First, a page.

Howard Zinn, introduction to “Bomb after Bomb”

December 19th, 2007

This is an introductory essay that social critic and historian Howard Zinn wrote for Bomb after Bomb, by elin o’Hara slavick, a collection of cartographic drawings–based on military surveillance imagery, aerial photographs, battle plans, maps, and mass media sources–of American aerial bombing campaigns. Zinn’s essay was reprinted in the December 15–16, 2007 issue of CounterPunch. It was brought to our attention by Mark Brady at Liberty & Power.

Perhaps it is fitting that elin o’Hara slavick’s extraordinary evocation of bombings by the United States government be preceded by some words from a bombardier who flew bombing missions for the U.S. Air Corps in the second World War. At least one of her drawings is based on a bombing I participated in near the very end of the war–the destruction of the French seaside resort of Royan, on the Atlantic coast.

As I look at her drawings, I become painfully aware of how ignorant I was, when I dropped those bombs on France and on cities in Germany, Hungary, Czechoslovakia, of the effects of those bombings on human beings. Not because she shows us bloody corpses, amputated limbs, skin shredded by napalm. She does not do that. But her drawings, in ways that I cannot comprehend, compel me to envision such scenes.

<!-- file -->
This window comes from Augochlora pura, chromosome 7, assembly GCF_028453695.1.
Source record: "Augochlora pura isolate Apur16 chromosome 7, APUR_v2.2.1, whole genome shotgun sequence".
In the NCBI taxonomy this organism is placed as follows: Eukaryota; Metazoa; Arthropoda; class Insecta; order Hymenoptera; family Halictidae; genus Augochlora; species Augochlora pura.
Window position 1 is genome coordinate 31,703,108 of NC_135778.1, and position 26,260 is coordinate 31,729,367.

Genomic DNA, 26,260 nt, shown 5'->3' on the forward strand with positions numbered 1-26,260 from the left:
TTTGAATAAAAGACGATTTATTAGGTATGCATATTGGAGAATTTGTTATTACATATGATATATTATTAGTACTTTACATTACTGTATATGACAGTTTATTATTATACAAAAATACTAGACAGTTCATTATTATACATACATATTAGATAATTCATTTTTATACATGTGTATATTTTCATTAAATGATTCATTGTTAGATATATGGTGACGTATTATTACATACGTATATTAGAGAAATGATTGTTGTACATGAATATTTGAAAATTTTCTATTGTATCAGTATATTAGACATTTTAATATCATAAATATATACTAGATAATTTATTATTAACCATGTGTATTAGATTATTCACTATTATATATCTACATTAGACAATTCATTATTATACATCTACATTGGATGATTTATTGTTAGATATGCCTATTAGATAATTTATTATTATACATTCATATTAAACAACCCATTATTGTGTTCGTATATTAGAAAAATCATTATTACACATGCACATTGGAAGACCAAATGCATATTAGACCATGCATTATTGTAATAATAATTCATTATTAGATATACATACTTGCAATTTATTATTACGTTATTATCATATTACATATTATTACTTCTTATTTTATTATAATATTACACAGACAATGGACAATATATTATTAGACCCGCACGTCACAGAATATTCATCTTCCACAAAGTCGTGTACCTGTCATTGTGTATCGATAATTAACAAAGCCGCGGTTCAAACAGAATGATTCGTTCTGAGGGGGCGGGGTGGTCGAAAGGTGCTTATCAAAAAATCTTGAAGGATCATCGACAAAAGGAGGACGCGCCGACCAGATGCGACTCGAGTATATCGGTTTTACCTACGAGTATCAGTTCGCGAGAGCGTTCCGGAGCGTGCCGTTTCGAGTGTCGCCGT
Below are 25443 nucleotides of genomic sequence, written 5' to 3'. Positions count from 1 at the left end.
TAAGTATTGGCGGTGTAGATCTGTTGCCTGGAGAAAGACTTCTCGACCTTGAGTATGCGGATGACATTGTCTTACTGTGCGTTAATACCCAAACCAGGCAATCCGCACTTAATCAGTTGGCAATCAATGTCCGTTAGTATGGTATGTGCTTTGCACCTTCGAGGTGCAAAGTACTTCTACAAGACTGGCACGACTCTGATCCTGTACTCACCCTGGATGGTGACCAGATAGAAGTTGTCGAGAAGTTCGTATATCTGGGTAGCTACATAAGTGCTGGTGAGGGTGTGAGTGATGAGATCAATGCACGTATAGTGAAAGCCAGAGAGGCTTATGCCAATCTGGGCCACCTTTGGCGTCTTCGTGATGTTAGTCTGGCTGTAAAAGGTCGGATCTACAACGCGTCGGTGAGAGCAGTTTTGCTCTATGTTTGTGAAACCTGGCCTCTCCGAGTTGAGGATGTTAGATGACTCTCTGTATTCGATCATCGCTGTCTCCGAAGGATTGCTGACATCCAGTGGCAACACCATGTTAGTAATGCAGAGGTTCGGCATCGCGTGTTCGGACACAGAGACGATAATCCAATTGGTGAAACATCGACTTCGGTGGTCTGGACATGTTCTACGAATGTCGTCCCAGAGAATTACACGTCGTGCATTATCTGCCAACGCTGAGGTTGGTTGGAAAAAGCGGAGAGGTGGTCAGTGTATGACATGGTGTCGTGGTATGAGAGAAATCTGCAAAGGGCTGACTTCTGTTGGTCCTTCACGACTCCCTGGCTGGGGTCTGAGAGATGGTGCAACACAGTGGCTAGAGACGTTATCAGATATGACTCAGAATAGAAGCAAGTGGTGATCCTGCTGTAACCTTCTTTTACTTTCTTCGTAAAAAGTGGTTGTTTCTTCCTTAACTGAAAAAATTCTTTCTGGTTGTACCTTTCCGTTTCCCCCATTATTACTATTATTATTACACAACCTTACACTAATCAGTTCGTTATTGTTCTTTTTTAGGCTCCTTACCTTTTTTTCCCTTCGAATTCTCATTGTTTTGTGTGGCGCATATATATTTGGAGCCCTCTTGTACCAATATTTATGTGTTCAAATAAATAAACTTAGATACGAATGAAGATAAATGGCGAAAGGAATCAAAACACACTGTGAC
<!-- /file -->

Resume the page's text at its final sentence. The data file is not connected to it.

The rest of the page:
I am stunned by the thought that we, the civilized nations, have bombed cities and countrysides and islands for a hundred years. Yet, here in the United States, which is responsible for most of that, the public, as was true of me, does not understand–I mean really understand–what bombs do to people. That failure of imagination, I believe, is critical to explaining why we still have wars, why we accept bombing as a common accompaniment to our foreign policies, without horror or disgust.

We in this country, unlike people in Europe or Japan or Africa or the Middle East, or the Caribbean, have not had the experience of being bombed. That is why, when the Twin Towers in New York exploded on September 11, there was such shock and disbelief. This turned quickly, under the impact of government propaganda, into a callous approval of bombing Afghanistan, and a failure to see that the corpses of Afghans were the counterparts of those in Manhattan.